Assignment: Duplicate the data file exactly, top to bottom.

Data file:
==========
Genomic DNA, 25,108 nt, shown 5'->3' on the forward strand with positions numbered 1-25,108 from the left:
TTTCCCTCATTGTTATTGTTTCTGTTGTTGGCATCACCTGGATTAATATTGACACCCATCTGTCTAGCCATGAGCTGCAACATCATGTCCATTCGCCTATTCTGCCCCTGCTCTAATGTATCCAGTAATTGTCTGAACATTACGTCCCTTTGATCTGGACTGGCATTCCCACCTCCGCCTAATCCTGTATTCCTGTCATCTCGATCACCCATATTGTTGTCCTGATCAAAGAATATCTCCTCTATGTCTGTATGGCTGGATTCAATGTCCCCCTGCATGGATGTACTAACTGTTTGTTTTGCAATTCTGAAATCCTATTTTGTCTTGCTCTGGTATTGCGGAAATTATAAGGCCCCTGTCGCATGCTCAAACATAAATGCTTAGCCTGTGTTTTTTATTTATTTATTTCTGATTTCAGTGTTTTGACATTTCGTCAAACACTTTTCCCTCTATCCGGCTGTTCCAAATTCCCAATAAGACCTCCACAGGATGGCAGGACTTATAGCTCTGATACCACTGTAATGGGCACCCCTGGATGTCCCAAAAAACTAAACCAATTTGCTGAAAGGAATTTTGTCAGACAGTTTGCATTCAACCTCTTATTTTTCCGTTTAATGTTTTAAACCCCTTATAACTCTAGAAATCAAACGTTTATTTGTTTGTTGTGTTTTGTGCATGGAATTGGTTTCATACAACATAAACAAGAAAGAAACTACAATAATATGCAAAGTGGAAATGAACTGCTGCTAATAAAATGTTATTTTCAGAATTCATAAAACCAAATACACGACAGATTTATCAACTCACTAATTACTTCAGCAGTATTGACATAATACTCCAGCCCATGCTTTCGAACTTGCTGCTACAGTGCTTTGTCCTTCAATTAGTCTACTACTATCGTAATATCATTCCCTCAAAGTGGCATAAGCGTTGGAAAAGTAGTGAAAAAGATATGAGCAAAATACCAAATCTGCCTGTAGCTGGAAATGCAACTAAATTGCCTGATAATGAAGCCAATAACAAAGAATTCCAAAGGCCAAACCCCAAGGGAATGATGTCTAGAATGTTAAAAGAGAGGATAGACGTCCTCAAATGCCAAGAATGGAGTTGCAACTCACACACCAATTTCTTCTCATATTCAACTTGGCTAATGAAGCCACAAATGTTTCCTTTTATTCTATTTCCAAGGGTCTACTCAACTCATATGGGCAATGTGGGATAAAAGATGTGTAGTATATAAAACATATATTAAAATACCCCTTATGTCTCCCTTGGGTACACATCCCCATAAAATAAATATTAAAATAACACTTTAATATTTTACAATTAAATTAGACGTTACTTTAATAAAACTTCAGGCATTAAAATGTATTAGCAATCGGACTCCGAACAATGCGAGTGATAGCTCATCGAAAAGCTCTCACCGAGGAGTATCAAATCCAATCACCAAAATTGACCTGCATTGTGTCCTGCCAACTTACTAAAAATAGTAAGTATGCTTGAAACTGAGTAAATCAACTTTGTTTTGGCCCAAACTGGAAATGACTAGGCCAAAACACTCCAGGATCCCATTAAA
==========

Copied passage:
Genomic DNA, 25,108 nt, shown 5'->3' on the forward strand with positions numbered 1-25,108 from the left:
TTTCCCTCATTGTTATTGTTTCTGTTGTTGGCATCACCTGGATTAATATTGACACCCATCTGTCTAGCCATGAGCTGCAACATCATGTCCATTCGCCTATTCTGCCCCTGCTCTAATGTATCCAGTAATTGTCTGAACATTACGTCCCTTTGATCTGGACTGGCATTCCCACCTCCGCCTAATCCTGTATTCCTGTCATCTCGATCACCCATATTGTTGTCCTGATCAAAGAATATCTCCTCTATGTCTGTATGGCTGGATTCAATGTCCCCCTGCATGGATGTACTAACTGTTTGTTTTGCAATTCTGAAATCCTATTTTGTCTTGCTCTGGTATTGCGGAAATTATAAGGCCCCTGTCGCATGCTCAAACATAAATGCTTAGCCTGTGTTTTTTATTTATTTATTTCTGATTTCAGTGTTTTGACATTTCGTCAAACACTTTTCCCTCTATCCGGCTGTTCCAAATTCCCAATAAGACCTCCACAGGATGGCAGGACTTATAGCTCTGATACCACTGTAATGGGCACCCCTGGATGTCCCAAAAAACTAAACCAATTTGCTGAAAGGAATTTTGTCAGACAGTTTGCATTCAACCTCTTATTTTTCCGTTTAATGTTTTAAACCCCTTATAACTCTAGAAATCAAACGTTTATTTGTTTGTTGTGTTTTGTGCATGGAATTGGTTTCATACAACATAAACAAGAAAGAAACTACAATAATATGCAAAGTGGAAATGAACTGCTGCTAATAAAATGTTATTTTCAGAATTCATAAAACCAAATACACGACAGATTTATCAACTCACTAATTACTTCAGCAGTATTGACATAATACTCCAGCCCATGCTTTCGAACTTGCTGCTACAGTGCTTTGTCCTTCAATTAGTCTACTACTATCGTAATATCATTCCCTCAAAGTGGCATAAGCGTTGGAAAAGTAGTGAAAAAGATATGAGCAAAATACCAAATCTGCCTGTAGCTGGAAATGCAACTAAATTGCCTGATAATGAAGCCAATAACAAAGAATTCCAAAGGCCAAACCCCAAGGGAATGATGTCTAGAATGTTAAAAGAGAGGATAGACGTCCTCAAATGCCAAGAATGGAGTTGCAACTCACACACCAATTTCTTCTCATATTCAACTTGGCTAATGAAGCCACAAATGTTTCCTTTTATTCTATTTCCAAGGGTCTACTCAACTCATATGGGCAATGTGGGATAAAAGATGTGTAGTATATAAAACATATATTAAAATACCCCTTATGTCTCCCTTGGGTACACATCCCCATAAAATAAATATTAAAATAACACTTTAATATTTTACAATTAAATTAGACGTTACTTTAATAAAACTTCAGGCATTAAAATGTATTAGCAATCGGACTCCGAACAATGCGAGTGATAGCTCATCGAAAAGCTCTCACCGAGGAGTATCAAATCCAATCACCAAAATTGACCTGCATTGTGTCCTGCCAACTTACTAAAAATAGTAAGTATGCTTGAAACTGAGTAAATCAACTTTGTTTTGGCCCAAACTGGAAATGACTAGGCCAAAACACTCCAGGATCCCATTAAA